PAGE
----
In Providence: I was here until I wasn’t
She left Providence after graduating, having seen nothing of the city.
“I really didn’t. Now I see that. I didn’t see it before, because I thought that was the nature of being in school. That you just don’t see very much of where you are. I saw campus. I went to Brown, and I stayed in this very small circle of– this small geographic circle, and I– I don’t even think I ever went downtown to be totally honest with you. And, you know, I would go home. I come from New York. I lived in New Jersey, but I would go home some weekends, and go into the city, and I wasn’t scared. It wasn’t like I was scared to go exploring. I just didn’t do that in Providence. It never occurred to me to do that.”
About halfway through the month of April, she moved back to Providence after a job offer came up that would put her right back in her old stomping grounds on the East Side. It was then that she realized how much of Providence she had been missing.
“Every day I discover a new thing. Because I go on drives. I’m not discovering them when they’re open. That’s the sad part about it. I go on drives and I drive by a place and I go, ‘That place looks fun!’ and then I look it up online and find out they might not be opening again. You know, that’s very sad, because why am I finding out about all these places now and not when I lived here? I didn’t have a car when I was here before, but it’s a small city. Why didn’t I want to see what it had to offer? Why wasn’t I encouraged to do that?”
Building on that point, I ask her if the opposite might be true. Did she ever feel discouraged from engaging with the city?
“Just like everything else, it’s cultural. It’s ingrained. I didn’t have someone–No, I can’t say. I can’t say I wasn’t outright told not to go check out the city, because I was told that. I got an email my freshman year from the college telling me– uh, telling me that I needed to be careful, because students get robbed — that it happens a lot. I wish I still had the email, but it made Providence sound like the scariest place, and at the same time, the email didn’t address the fact that the campus is in Providence and there’s no– you know, there’s no wall around campus. Um, I know I got that email and it did affect me thinking that– It didn’t sit right with me, but then I didn’t end up going very far out after that, because it was just easier to remain insular. I won’t try to pass the blame onto the college, but I wasn’t pushed to get involved in the community or the greater Providence community or beyond that. That is true.”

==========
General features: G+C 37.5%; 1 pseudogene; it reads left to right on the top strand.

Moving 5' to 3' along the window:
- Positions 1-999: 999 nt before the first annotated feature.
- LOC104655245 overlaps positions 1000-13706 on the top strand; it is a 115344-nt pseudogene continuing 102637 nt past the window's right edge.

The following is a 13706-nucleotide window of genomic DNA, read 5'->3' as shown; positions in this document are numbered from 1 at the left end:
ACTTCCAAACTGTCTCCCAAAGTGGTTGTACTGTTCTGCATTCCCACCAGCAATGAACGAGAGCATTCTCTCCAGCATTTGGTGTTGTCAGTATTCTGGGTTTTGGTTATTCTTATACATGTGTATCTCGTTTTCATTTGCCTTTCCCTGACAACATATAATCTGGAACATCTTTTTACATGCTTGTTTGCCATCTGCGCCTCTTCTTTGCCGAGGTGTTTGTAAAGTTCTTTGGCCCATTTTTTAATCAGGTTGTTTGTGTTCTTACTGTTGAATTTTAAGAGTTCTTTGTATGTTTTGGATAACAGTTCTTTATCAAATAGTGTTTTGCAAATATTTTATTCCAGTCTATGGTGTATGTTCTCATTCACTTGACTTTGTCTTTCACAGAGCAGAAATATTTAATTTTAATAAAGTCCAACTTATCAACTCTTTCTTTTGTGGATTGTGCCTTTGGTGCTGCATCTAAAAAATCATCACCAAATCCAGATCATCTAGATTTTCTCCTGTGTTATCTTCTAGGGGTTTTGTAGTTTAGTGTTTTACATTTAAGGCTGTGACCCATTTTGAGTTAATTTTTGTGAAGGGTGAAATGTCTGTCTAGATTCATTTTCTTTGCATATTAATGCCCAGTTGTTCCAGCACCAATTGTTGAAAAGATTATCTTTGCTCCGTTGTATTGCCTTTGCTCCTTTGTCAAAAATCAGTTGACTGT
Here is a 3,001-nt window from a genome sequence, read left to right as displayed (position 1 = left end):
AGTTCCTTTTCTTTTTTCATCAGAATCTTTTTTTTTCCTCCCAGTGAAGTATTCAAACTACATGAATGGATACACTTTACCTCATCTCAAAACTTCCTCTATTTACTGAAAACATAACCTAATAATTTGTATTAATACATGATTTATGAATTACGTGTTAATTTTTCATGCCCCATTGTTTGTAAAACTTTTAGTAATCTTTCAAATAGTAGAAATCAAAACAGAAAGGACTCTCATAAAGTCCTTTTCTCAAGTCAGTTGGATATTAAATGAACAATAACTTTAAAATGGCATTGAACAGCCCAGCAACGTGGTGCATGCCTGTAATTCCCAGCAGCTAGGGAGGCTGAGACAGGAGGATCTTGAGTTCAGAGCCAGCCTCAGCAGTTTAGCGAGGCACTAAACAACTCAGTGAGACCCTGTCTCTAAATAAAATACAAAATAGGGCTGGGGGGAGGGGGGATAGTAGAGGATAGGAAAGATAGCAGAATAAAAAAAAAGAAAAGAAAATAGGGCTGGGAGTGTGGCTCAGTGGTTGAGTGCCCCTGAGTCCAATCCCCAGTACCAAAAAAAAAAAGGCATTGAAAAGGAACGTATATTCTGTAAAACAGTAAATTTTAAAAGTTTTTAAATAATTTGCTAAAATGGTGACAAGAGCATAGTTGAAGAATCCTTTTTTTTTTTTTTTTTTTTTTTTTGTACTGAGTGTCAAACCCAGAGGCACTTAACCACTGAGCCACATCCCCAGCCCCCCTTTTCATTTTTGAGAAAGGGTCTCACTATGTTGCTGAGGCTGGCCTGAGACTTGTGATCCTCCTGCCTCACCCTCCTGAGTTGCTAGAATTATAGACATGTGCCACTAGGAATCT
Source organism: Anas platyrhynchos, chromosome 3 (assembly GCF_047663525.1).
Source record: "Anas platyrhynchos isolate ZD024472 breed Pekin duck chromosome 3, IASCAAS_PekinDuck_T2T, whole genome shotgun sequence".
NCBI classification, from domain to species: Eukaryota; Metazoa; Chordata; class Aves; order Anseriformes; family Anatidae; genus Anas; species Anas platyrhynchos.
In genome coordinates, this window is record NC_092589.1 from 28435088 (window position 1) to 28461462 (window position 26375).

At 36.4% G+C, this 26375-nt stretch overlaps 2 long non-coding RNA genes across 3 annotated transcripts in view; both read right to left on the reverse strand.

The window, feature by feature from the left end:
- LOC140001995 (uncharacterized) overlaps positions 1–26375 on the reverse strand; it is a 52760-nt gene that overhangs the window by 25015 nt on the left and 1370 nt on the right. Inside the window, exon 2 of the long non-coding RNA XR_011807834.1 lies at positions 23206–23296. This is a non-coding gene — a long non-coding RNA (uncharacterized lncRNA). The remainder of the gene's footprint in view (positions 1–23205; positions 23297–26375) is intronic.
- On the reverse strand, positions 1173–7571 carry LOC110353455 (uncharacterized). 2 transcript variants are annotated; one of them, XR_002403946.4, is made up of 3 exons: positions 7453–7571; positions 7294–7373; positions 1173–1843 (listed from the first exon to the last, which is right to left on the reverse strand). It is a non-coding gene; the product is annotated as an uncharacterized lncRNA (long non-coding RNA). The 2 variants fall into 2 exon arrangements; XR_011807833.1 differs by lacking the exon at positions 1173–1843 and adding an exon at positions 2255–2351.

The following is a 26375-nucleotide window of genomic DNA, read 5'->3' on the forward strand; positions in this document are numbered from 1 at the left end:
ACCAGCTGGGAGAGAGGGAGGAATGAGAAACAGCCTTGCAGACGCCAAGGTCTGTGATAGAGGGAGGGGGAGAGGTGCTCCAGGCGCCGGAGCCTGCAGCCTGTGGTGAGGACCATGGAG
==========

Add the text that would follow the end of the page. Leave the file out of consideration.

I tell her that I once dated a guy who went to Brown when I was at another college in the area, and there seemed to be a hesitation in interacting with the rest of the city out of some kind of fear. I tried to be understanding of it, until that same boyfriend went to Egypt on Spring Break. Not that Egypt is a place nobody should visit, but if a trip like that doesn’t intimidate you, why would you be nervous to walk down College Hill?
“Looking at it now as a woman who’s also a Black woman and who’s learning– I think I’m more aware now of what kind of messaging the people around me are receiving, the school and– and other schools. Not just in Providence, it’s not just Providence.”
That’s when I point out that you do have colleges in some towns where every bar and restaurant and store is full all the time as a result of having that college there, but for some reason, Providence — even with multiple colleges and comparatively small square footage — doesn’t seem to benefit.
“Right now we’re talking about how– You say encouragement and discouragement and I think that’s what it’s about. That’s the next conversation. Or one of the next to have. The same way we say that it’s not enough to not be racist, you have to be anti-racist. It’s not enough to not stand in the way of engaging with the community and the people who live in that community. You have to push for that. You have to say to students and faculty and staff: Are you patronizing local restaurants? Are you shopping local? Are you involved in local groups? Going out and volunteering for local organizations? What are you giving to the city? Because these schools get so much out of the cities they’re in. What are they giving back? Not just economically, but to the fabric. To the fabric of the place. How does that look?”
She’s currently making a list of all the places she wants to check out, but every so often, she has to cross off a name of a business that won’t be returning.
“I wish I had got here sooner, but it’s weird, because I was here, right? I was here for years and I wasn’t here. I wasn’t here until I was. I think about that all the time.”
Maybe it’s something we all need to think about as we enter the next phase of normal.
What kind of city do we want to live in and what are we all doing to contribute to that vision while we’re all still here?